By Amy Lester, Oklahoma Impact Team

OKLAHOMA CITY -- A program that preserves culture in other countries is getting more funding.  The State Department approved $5.4 million in 2011 spending for the US Ambassadors Fund for Cultural Preservation.

"This is just typical Washington. Washington spending is tone deaf to the American people," said Congressman James Lankford, (R) Oklahoma.

Lankford had hoped the State Department would cut the program, itself.  This year's awards include $450,000 for conservation of a temple in Cambodia, $700,000 for conservation of the ruins of a 9th century city in Tanzania and $100,000 to document endangered musical traditions in Mali.

A spokesperson from the State Department tells us cultural preservation offers an opportunity to show a positive American face to other countries, one that is non-commercial, non-political, and non-military. 

Congressman Lankford says it's a waste of money.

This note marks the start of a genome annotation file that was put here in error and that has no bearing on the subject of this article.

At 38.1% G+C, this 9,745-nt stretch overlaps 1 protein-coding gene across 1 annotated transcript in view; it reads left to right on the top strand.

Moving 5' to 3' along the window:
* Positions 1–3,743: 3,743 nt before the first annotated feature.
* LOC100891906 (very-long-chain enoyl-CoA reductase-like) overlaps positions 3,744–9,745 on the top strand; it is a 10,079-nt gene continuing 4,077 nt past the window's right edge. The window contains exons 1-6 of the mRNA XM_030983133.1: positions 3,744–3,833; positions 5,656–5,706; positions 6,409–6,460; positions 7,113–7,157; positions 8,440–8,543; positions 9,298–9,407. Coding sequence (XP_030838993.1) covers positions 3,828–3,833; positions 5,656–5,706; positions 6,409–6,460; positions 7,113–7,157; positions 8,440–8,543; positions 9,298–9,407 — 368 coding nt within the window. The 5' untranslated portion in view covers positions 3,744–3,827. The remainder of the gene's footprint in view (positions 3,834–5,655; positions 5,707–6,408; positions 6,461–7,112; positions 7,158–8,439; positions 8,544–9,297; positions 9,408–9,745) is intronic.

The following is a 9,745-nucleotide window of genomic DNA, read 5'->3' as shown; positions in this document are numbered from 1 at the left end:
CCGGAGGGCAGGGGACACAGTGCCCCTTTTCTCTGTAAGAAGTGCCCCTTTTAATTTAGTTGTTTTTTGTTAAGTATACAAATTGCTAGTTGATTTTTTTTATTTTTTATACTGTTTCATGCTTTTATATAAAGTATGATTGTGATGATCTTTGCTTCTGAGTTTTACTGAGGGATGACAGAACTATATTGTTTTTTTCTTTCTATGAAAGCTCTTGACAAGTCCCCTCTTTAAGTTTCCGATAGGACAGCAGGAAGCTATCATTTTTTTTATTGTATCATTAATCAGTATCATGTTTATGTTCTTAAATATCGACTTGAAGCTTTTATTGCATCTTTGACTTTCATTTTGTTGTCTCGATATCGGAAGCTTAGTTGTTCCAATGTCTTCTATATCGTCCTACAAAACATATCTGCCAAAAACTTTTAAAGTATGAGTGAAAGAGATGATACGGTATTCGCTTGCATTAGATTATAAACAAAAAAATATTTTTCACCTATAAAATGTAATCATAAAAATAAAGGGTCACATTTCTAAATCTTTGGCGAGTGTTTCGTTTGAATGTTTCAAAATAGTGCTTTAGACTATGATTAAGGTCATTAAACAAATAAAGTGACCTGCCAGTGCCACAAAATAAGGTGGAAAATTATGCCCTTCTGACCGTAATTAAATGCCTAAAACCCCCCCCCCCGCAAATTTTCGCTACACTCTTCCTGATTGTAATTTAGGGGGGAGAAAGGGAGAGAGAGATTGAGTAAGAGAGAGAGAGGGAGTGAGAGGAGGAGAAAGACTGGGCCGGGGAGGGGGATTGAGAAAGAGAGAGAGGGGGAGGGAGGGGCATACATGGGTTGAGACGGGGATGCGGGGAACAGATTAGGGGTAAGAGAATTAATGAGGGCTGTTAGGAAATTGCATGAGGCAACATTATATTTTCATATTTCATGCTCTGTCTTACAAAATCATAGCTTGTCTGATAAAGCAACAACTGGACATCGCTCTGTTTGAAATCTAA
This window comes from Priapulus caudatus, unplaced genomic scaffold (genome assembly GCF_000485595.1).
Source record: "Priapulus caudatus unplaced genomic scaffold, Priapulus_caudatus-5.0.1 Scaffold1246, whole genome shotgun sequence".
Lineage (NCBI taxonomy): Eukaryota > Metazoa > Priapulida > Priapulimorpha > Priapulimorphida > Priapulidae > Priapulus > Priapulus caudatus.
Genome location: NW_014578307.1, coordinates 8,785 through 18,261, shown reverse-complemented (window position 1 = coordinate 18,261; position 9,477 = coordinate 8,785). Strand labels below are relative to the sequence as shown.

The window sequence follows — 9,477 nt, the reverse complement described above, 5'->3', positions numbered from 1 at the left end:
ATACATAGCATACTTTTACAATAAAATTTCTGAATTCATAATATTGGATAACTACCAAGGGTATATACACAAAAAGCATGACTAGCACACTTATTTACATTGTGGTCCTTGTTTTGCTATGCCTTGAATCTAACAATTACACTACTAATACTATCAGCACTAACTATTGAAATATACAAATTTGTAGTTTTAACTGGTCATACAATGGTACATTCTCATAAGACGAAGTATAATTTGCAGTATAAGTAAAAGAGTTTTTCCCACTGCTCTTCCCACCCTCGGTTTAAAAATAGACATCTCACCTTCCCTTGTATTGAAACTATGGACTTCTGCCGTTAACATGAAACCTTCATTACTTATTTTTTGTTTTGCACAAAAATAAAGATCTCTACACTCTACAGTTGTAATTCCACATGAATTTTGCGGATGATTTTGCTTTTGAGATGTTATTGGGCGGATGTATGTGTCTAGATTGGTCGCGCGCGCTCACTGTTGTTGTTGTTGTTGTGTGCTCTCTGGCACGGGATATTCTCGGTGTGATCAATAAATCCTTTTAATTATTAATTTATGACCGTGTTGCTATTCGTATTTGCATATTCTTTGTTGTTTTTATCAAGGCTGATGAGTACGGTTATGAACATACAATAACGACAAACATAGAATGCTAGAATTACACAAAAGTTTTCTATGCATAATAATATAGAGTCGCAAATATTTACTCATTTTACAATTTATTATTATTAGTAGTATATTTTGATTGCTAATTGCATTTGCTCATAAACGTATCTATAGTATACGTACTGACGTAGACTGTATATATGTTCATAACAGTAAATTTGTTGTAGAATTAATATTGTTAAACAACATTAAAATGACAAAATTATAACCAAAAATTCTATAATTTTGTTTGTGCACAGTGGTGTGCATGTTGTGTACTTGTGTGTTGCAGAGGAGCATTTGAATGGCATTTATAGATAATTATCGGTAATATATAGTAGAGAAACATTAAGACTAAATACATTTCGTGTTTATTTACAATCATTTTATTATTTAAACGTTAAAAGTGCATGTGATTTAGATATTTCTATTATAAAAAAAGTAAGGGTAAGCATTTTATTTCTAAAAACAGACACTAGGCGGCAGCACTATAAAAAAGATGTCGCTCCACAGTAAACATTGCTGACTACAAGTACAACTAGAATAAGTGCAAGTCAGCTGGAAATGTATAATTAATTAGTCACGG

"The reason we have a foreign policy and the reason we spend money in other places is for our national security, that's what we're supposed to be accomplishing. This is obviously not national security," said Lankford.

We told Congressman James Lankford about this program, when we started our investigation two months ago. He didn't know about it, until I brought it to his attention. Now, he has a plan to get rid of it. He'll add an amendment to the foreign appropriations bill that'll come up this fall.  The amendment will cut the program, altogether.

"No one can justify this at how we can't afford to pay our own bills yet, we're paying for a pottery display in another country.  It makes no sense," said Lankford.